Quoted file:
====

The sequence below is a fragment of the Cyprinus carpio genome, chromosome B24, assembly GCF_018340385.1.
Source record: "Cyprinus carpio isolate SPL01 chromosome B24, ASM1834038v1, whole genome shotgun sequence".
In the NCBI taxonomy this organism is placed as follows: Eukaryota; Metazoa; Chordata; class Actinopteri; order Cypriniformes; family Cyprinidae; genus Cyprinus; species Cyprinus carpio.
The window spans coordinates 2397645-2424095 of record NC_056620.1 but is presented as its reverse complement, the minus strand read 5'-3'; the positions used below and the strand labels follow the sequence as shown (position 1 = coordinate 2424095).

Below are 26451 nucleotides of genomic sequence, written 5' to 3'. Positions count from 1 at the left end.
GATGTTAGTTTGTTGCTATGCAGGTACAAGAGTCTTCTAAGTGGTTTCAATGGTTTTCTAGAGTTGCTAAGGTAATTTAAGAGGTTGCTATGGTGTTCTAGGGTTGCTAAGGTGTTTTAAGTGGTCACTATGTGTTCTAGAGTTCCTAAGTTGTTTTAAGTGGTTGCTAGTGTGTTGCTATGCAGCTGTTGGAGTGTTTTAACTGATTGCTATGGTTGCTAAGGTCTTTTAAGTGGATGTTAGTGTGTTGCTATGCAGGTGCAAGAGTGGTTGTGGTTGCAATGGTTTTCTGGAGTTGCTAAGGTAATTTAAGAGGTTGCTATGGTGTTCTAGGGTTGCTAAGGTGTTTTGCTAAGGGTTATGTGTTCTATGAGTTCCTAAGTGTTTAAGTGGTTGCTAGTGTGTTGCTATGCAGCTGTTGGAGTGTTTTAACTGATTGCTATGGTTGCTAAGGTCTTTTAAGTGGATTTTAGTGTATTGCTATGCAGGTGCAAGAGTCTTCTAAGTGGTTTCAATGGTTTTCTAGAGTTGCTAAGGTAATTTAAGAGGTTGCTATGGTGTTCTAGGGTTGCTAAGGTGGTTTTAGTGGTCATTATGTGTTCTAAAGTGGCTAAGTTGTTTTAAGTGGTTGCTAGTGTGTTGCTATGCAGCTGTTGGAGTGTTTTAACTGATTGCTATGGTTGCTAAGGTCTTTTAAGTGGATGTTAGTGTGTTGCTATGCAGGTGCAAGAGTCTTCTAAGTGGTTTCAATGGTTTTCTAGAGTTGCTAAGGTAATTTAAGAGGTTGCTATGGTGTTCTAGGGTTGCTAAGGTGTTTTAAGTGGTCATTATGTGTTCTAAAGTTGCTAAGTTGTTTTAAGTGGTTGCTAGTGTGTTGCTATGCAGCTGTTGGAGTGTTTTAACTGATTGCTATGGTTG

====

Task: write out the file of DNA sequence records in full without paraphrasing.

The sequence below is a fragment of the Cyprinus carpio genome, chromosome B24, assembly GCF_018340385.1.
Source record: "Cyprinus carpio isolate SPL01 chromosome B24, ASM1834038v1, whole genome shotgun sequence".
In the NCBI taxonomy this organism is placed as follows: Eukaryota; Metazoa; Chordata; class Actinopteri; order Cypriniformes; family Cyprinidae; genus Cyprinus; species Cyprinus carpio.
The window spans coordinates 2397645-2424095 of record NC_056620.1 but is presented as its reverse complement, the minus strand read 5'-3'; the positions used below and the strand labels follow the sequence as shown (position 1 = coordinate 2424095).

Below are 26451 nucleotides of genomic sequence, written 5' to 3'. Positions count from 1 at the left end.
GATGTTAGTTTGTTGCTATGCAGGTACAAGAGTCTTCTAAGTGGTTTCAATGGTTTTCTAGAGTTGCTAAGGTAATTTAAGAGGTTGCTATGGTGTTCTAGGGTTGCTAAGGTGTTTTAAGTGGTCACTATGTGTTCTAGAGTTCCTAAGTTGTTTTAAGTGGTTGCTAGTGTGTTGCTATGCAGCTGTTGGAGTGTTTTAACTGATTGCTATGGTTGCTAAGGTCTTTTAAGTGGATGTTAGTGTGTTGCTATGCAGGTGCAAGAGTGGTTGTGGTTGCAATGGTTTTCTGGAGTTGCTAAGGTAATTTAAGAGGTTGCTATGGTGTTCTAGGGTTGCTAAGGTGTTTTGCTAAGGGTTATGTGTTCTATGAGTTCCTAAGTGTTTAAGTGGTTGCTAGTGTGTTGCTATGCAGCTGTTGGAGTGTTTTAACTGATTGCTATGGTTGCTAAGGTCTTTTAAGTGGATTTTAGTGTATTGCTATGCAGGTGCAAGAGTCTTCTAAGTGGTTTCAATGGTTTTCTAGAGTTGCTAAGGTAATTTAAGAGGTTGCTATGGTGTTCTAGGGTTGCTAAGGTGGTTTTAGTGGTCATTATGTGTTCTAAAGTGGCTAAGTTGTTTTAAGTGGTTGCTAGTGTGTTGCTATGCAGCTGTTGGAGTGTTTTAACTGATTGCTATGGTTGCTAAGGTCTTTTAAGTGGATGTTAGTGTGTTGCTATGCAGGTGCAAGAGTCTTCTAAGTGGTTTCAATGGTTTTCTAGAGTTGCTAAGGTAATTTAAGAGGTTGCTATGGTGTTCTAGGGTTGCTAAGGTGTTTTAAGTGGTCATTATGTGTTCTAAAGTTGCTAAGTTGTTTTAAGTGGTTGCTAGTGTGTTGCTATGCAGCTGTTGGAGTGTTTTAACTGATTGCTATGGTTG